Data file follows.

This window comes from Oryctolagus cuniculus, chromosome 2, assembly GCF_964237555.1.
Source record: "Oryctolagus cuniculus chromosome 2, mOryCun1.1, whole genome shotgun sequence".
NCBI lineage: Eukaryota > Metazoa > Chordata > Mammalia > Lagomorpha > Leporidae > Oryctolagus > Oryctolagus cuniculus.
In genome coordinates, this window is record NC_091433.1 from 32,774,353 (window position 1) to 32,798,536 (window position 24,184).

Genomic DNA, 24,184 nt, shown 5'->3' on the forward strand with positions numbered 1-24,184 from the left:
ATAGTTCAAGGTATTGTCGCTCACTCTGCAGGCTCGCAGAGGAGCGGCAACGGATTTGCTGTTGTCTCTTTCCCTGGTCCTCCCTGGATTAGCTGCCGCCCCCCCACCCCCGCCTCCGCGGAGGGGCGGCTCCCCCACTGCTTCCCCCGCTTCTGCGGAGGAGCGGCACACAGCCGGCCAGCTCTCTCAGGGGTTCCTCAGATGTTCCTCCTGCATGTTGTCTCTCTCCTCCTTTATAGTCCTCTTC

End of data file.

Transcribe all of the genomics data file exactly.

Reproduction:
This window comes from Oryctolagus cuniculus, chromosome 2, assembly GCF_964237555.1.
Source record: "Oryctolagus cuniculus chromosome 2, mOryCun1.1, whole genome shotgun sequence".
NCBI lineage: Eukaryota > Metazoa > Chordata > Mammalia > Lagomorpha > Leporidae > Oryctolagus > Oryctolagus cuniculus.
In genome coordinates, this window is record NC_091433.1 from 32,774,353 (window position 1) to 32,798,536 (window position 24,184).

Genomic DNA, 24,184 nt, shown 5'->3' on the forward strand with positions numbered 1-24,184 from the left:
ATAGTTCAAGGTATTGTCGCTCACTCTGCAGGCTCGCAGAGGAGCGGCAACGGATTTGCTGTTGTCTCTTTCCCTGGTCCTCCCTGGATTAGCTGCCGCCCCCCCACCCCCGCCTCCGCGGAGGGGCGGCTCCCCCACTGCTTCCCCCGCTTCTGCGGAGGAGCGGCACACAGCCGGCCAGCTCTCTCAGGGGTTCCTCAGATGTTCCTCCTGCATGTTGTCTCTCTCCTCCTTTATAGTCCTCTTC